The microcanonical ensemble, also referred to as the constant-NVE ensemble, is very useful for theoretical discussions. This ensemble is the collection of all states with a fixed number of particles (N), the volume (V), and the energy (E). It describes a completely isolated system, as it does not exchange energy or mass with the rest of the universe.
The probability density for the constant-NVE ensemble is proportional to , where is the Hamiltionian of the system and is a Kronecker delta, taking values of 0 or 1 when the set of states is discrete; when the states are continuous, is the Dirac delta function. Then the microcanonical partition function can be written:
For a quasi-classical system, the partition function can be expressed using a factor of ,
Here, h is Planck's constant,stands for integration over all 6N phase space coordinates for the three-dimensional system of N spherical particles.
The most commonly used ensemble in statistical thermodynamics is the canonical, or constant-NVT, ensemble. Each of the systems can share its energy with a large heat reservoir or heat bath, and each also requires keeping the number of particles (N), the volume (V), and the temperature (T) constant.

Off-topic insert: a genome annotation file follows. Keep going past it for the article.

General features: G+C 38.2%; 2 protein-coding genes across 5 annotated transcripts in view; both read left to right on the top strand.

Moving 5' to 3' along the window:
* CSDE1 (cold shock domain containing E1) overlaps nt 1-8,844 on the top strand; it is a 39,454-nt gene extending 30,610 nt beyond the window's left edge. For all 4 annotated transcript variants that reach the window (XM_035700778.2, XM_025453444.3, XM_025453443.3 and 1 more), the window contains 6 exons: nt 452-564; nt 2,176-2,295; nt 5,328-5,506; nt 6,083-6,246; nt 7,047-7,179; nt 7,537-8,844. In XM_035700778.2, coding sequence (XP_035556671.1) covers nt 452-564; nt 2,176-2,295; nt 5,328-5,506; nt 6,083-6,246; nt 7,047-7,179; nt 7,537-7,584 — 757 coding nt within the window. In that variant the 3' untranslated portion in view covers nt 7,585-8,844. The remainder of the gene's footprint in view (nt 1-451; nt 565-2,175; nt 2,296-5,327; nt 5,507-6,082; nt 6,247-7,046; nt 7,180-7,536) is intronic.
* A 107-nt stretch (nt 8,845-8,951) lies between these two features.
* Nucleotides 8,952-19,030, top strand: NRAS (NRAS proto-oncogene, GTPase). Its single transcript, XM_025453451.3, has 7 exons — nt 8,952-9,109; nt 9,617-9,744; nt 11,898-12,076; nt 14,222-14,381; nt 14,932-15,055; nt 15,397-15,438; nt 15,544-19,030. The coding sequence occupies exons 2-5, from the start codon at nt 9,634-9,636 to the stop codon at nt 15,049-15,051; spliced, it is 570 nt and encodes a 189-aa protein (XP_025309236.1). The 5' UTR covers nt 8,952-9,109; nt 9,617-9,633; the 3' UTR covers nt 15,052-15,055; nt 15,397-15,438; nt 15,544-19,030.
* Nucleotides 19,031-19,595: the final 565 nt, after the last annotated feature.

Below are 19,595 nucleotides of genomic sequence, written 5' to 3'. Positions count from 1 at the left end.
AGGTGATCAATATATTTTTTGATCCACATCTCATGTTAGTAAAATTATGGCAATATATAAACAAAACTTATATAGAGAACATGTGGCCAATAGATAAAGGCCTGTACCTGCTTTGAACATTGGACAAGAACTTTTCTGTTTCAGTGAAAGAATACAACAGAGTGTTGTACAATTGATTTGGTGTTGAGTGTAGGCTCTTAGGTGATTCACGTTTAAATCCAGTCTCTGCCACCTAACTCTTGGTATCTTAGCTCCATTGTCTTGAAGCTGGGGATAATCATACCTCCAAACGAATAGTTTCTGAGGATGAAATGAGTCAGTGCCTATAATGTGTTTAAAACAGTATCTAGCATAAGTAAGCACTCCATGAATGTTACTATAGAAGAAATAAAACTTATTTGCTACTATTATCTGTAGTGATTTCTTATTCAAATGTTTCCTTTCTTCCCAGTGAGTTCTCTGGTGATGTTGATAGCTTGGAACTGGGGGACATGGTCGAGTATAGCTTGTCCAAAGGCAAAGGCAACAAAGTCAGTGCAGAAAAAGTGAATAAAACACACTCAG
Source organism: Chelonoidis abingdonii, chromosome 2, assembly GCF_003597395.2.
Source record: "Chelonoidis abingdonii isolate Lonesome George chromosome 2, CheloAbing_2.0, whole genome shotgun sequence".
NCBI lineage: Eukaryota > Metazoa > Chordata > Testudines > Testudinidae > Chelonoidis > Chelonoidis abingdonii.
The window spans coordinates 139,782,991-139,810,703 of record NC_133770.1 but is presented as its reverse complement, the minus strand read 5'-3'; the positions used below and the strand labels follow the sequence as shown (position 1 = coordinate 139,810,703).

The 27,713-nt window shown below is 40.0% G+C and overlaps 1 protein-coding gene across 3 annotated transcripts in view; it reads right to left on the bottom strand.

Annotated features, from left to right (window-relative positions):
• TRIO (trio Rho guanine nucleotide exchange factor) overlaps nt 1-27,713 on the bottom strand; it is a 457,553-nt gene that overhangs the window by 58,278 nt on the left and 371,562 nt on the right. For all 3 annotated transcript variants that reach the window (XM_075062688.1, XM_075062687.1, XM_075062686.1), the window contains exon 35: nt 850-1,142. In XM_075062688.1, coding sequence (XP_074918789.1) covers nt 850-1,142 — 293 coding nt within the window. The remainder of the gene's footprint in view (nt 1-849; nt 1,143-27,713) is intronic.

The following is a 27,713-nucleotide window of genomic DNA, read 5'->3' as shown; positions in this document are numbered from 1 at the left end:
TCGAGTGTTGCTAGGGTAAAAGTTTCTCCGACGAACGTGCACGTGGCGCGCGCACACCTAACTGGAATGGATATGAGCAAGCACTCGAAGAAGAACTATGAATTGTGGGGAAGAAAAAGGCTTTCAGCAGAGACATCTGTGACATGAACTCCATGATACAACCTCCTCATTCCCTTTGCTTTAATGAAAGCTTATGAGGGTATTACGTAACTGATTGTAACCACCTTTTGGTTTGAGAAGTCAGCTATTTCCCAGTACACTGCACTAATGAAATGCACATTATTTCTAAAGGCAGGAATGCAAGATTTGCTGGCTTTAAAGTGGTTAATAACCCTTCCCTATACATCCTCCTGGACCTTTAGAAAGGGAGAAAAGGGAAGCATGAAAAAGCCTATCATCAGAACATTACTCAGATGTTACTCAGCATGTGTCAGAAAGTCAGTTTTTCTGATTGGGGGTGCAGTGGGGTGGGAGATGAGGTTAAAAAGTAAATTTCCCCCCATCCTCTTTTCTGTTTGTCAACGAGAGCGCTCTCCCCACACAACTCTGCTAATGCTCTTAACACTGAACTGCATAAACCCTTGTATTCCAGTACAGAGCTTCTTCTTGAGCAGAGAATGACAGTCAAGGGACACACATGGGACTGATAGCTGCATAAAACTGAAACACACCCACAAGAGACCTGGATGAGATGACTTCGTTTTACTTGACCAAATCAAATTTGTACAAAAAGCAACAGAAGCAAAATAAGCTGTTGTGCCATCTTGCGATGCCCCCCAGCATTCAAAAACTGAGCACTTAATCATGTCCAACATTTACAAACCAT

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The density for canonical ensemble is proportional to and the partition function yields:
The quasi-classical form for an atomic system is:
since the Hamiltonian can be described as a sum of kinetic and potential energy functions of the set of coordinates and momenta of each molecule. We have, the partition function can be turned into a product of kinetic (ideal gas) and potential (excess) part:
The quasi-classical form for an atomic system is:
where is the thermal de Broglie wavelength given by:
here, is a configuration integral, m is the molecular mass, is Boltzmann constant.
The isothermal-isobaric ensemble (constant-NTp ensemble) is an ensemble of systems in which the individual systems have N, T, and p fixed. The constraints would be on the total energy and total volume of the ensemble.
The density for the isothermal-isobaric ensemble is proportional to and the partition function is